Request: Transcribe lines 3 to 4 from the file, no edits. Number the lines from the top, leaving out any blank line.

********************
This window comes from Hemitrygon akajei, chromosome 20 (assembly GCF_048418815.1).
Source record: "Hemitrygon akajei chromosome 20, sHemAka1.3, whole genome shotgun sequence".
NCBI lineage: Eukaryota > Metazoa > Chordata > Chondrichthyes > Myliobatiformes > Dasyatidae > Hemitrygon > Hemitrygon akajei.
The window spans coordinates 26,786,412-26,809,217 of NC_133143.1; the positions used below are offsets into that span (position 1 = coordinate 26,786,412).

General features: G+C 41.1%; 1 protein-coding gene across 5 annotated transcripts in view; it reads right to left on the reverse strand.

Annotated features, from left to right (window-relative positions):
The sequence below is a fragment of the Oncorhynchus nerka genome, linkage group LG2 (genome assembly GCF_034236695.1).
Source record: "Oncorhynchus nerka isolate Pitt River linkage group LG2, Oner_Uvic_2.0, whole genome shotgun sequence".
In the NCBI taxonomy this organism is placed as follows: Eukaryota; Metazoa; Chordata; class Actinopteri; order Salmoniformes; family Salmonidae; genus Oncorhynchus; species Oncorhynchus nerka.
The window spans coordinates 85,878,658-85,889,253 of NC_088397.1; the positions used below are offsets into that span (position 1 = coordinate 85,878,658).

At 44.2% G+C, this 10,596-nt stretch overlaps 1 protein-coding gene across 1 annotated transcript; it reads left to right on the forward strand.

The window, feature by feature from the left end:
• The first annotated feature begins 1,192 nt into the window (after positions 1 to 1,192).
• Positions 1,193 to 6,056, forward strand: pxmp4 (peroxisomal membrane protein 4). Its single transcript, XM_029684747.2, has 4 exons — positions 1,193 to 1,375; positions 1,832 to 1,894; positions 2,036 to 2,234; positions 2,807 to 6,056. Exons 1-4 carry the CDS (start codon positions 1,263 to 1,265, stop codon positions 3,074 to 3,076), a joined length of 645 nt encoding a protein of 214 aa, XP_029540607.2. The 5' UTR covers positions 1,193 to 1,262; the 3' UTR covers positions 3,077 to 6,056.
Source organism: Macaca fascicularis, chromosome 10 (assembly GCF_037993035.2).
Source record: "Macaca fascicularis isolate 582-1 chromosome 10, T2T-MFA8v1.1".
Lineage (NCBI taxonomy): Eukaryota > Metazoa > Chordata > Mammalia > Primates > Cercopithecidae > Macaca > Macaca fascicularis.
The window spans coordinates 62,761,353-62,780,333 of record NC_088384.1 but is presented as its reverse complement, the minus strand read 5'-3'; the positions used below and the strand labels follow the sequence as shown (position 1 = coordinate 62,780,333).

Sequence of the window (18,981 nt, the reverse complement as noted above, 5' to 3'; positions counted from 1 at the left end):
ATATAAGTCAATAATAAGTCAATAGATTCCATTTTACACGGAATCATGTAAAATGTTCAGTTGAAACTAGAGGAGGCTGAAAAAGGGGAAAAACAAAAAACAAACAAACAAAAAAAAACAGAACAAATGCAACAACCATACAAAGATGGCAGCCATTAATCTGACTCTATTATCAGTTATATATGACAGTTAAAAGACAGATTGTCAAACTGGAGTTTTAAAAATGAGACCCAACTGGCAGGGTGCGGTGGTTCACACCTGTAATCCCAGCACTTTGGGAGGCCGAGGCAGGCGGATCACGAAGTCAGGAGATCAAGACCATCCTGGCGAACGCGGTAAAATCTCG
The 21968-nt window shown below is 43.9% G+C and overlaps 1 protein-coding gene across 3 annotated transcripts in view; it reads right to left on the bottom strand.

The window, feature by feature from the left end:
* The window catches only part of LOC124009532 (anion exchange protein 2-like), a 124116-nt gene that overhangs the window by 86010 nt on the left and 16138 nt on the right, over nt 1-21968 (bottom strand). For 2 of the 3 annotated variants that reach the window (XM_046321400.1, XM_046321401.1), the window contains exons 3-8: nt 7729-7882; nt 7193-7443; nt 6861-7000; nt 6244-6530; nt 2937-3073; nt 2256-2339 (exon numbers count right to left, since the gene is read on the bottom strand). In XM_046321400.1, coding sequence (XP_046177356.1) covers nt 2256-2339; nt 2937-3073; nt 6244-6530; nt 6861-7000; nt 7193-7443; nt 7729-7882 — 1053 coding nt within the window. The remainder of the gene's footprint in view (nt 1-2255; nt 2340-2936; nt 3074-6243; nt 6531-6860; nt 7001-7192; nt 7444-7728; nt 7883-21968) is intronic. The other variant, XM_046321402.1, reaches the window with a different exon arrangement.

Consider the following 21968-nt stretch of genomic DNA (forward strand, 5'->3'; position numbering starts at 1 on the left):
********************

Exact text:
NCBI lineage: Eukaryota > Metazoa > Chordata > Chondrichthyes > Myliobatiformes > Dasyatidae > Hemitrygon > Hemitrygon akajei.
The window spans coordinates 26,786,412-26,809,217 of NC_133143.1; the positions used below are offsets into that span (position 1 = coordinate 26,786,412).